Columns

Memorial Day can be any day

This past weekend we remembered and honored the American military – ordinary men and women who did extraordinary things, and died in service. These brave individuals left the safety of their homes in places like St. Joseph, Benton Harbor, Stevensville, and Coloma to defeat evil, ensure justice, and fulfill the promise of freedom and liberty for all. America has freed more people than any other in the history of mankind – and it has come at a price.

The point of Memorial Day is to remember. It’s not about the speeches and parades – it’s about memorializing the Americans that fought and died for our freedom. At this moment, halfway around the world is some of the most despicable and desolate places you can imagine – Americans are there fighting and dying for liberty. In this world, terror will not rest, violence will not sleep, and evil will not die. However, if we honor and remember those who have served, compassion will prevail, justice will triumph, and freedom will reign.

None of us should need a reminder to pray for our brave men and women. And we don’t need to wait until Memorial Day or Veterans Day, we should just do it every day. Never forget those who have sacrificed and served, and don’t let your kids forget either.

Let this Memorial Day be a beginning and a rebirth of our commitment to live a life of service filled with passion and purpose. Let us honor every day those who made the ultimate sacrifice, thank those Veterans who defended our freedom, and thank our Active Duty men and women. God bless you, and may God bless America.

First Chemical Safety Law update in 40 years

After years of work, the House of Representatives last week advanced an update to our chemical safety laws by a 403-12 bipartisan vote. This vote marked a milestone for the American people as we modernize these rules for the first time in 40 years.

In 1976, under the leadership of Michigan’s own President Gerald Ford, the Toxic Substances Control Act (TSCA) was a novel approach to regulating interstate commercial activity to address unreasonable risks presented by a certain chemicals. It was not meant to examine all chemical manufacturing and use, but rather provide a backstop of protection when suspicions about dangerous chemicals were not being addressed.

In the nearly four decades since TSCA’s enactment, there have been persistent concerns about the pace of the Environmental Protection Agency’s (EPA) work on chemicals, the ability of the agency to meaningfully use its existing authority, and whether the statute prevents certain regulatory efforts.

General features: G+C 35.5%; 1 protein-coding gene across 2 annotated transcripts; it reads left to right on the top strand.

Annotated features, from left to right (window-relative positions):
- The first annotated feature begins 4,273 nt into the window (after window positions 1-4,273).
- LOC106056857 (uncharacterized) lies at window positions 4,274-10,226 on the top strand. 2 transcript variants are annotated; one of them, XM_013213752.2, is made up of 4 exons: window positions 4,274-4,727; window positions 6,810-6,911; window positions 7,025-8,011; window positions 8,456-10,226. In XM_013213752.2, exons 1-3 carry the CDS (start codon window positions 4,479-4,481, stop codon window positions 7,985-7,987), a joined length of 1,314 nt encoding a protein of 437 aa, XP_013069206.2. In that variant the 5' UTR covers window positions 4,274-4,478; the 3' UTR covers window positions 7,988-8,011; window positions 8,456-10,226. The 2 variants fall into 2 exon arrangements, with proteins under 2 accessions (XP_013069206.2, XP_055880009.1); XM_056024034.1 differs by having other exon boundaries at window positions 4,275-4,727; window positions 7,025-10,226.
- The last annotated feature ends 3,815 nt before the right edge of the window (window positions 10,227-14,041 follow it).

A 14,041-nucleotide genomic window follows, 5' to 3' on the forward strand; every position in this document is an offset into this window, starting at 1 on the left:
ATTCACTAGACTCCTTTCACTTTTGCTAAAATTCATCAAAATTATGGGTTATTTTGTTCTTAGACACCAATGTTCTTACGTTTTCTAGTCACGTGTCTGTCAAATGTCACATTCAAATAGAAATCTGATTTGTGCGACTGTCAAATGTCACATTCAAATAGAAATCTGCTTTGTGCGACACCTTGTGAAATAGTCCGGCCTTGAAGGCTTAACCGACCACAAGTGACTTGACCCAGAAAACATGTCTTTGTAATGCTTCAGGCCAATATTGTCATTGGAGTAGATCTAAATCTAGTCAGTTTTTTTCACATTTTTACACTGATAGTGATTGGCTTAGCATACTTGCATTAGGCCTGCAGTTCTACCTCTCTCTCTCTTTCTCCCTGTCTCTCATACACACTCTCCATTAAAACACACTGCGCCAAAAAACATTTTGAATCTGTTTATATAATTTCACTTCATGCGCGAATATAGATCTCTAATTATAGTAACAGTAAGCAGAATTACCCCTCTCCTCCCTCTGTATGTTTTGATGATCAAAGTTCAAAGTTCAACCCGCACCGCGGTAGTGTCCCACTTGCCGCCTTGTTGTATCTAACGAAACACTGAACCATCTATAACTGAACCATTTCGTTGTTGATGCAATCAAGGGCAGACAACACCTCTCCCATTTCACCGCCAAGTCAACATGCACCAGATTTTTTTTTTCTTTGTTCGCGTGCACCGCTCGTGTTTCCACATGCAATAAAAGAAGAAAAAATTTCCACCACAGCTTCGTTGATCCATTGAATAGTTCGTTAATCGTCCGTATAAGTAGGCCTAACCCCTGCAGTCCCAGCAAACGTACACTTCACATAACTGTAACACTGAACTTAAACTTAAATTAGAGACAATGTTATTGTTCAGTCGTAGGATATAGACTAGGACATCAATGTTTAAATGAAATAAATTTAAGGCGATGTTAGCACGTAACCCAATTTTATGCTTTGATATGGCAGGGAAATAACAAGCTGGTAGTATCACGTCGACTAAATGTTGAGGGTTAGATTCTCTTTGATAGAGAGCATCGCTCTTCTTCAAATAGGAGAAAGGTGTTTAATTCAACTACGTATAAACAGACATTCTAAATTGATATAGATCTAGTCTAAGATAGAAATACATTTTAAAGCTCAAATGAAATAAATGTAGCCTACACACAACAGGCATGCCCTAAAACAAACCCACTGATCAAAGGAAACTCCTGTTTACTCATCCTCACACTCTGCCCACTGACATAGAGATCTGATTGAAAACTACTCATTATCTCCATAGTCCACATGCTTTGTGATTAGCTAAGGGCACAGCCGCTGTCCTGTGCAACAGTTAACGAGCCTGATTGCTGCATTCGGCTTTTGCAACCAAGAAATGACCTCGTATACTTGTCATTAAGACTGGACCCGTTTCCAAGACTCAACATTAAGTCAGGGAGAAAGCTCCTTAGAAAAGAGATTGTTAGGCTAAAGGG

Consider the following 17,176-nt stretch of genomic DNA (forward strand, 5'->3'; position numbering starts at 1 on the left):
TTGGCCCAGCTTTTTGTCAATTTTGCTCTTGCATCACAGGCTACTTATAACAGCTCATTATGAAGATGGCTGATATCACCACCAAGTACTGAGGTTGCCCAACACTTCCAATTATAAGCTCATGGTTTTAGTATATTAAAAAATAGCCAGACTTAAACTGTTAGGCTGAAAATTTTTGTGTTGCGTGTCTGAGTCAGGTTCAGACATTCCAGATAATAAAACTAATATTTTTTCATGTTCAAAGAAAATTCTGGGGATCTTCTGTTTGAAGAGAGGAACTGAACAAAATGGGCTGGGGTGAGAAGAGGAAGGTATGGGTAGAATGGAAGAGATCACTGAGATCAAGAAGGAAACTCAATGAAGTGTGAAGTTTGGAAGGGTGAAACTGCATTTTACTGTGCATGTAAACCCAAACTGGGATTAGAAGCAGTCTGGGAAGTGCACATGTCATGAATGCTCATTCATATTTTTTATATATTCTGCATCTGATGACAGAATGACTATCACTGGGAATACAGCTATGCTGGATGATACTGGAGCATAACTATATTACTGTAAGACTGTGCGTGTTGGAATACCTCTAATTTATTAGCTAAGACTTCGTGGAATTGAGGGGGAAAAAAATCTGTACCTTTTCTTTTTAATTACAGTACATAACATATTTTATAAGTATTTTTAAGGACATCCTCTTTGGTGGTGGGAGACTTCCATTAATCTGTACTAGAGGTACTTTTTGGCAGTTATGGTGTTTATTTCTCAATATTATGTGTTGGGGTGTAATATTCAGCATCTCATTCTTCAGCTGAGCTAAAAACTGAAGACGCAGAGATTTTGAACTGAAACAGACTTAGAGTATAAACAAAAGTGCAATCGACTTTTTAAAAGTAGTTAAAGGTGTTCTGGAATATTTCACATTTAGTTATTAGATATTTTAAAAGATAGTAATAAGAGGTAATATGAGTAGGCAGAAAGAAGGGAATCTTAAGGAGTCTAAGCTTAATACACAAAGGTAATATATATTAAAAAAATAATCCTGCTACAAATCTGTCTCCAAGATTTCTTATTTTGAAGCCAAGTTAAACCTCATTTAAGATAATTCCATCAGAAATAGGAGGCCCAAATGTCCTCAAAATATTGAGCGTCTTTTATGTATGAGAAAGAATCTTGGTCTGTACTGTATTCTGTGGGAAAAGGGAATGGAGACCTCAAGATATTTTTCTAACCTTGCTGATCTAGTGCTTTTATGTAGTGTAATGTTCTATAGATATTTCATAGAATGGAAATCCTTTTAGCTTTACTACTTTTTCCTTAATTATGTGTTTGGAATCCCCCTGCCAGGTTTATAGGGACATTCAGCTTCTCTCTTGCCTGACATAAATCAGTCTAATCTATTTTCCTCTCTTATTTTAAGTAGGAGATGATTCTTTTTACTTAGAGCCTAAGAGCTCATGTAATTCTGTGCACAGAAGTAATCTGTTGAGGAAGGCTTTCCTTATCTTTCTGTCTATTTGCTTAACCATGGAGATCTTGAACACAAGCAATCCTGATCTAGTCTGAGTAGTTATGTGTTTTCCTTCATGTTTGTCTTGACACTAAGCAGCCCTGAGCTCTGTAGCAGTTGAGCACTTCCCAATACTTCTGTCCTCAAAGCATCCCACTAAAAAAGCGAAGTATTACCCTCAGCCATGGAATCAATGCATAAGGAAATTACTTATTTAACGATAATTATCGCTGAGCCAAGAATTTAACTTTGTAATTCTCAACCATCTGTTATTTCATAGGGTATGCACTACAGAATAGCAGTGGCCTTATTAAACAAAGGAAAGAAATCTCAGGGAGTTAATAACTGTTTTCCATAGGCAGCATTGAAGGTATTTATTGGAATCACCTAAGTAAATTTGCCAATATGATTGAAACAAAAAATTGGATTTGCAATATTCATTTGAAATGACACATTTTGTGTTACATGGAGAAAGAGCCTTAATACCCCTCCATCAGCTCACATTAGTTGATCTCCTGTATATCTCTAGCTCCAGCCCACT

This is why our common sense legislation will clear up a hodgepodge of state rules and update and improve this toxic-chemical law that has remained unchanged for far too long. Overall, it will reduce risks to consumers and make chemicals and products we use every single day safer for all Americans.

This positive step in the right direction is a legislative achievement we can all be proud of and is supported by a broad coalition of stakeholders, ranging from environmental and public health groups to large and small industrial organizations.

Next stop: The U.S. Senate and then the President’s desk for signature into law.

To learn more about this and other important legislative issues, please visit my website: upton.house.gov.

Protecting our Great Lakes water

The Great Lakes literally define our state and play a critical role in our economy and our way of life. It is our constitutional duty to protect them.

That is why the Michigan Senate recently approved my resolution opposing the request of a Wisconsin city to divert water from the Great Lakes.

Waukesha, Wisconsin is located in the Mississippi River basin and is the first community to seek approval to divert water from Lake Michigan to outside the Great Lakes basin. Such diversions are banned under the Great Lakes-St. Lawrence River Basin Water Resources Compact that I supported when Michigan approved it in 2008.

We must protect the greatest collection of fresh water in the world and the groundbreaking compact designed to defend it. If the Waukesha request is granted, the unprecedented move would severely erode the ability of the Great Lakes compact to protect our water.

The city has requested approval to divert enough water to meet its current and future needs as well as supply water to surrounding areas that are not currently served by the city.

Even the revised proposal is a bridge too far. Waukesha’s request to divert more than 8 million gallons per day from Lake Michigan is unreasonable, and it should be rejected.

Senate Resolution 173 says the city of Waukesha has failed to meet the strict standards agreed upon by the Great Lakes states and provinces and that the Senate officially opposes the city’s requested water diversion.

The Michigan Senate is sending a unified message to the eight Great Lakes governors as they make the final decision on the proposal next month: Protect our water.

As always, I look forward to hearing your comments and feedback on the important issues facing Michigan. You can contact me at 517-373-6960.

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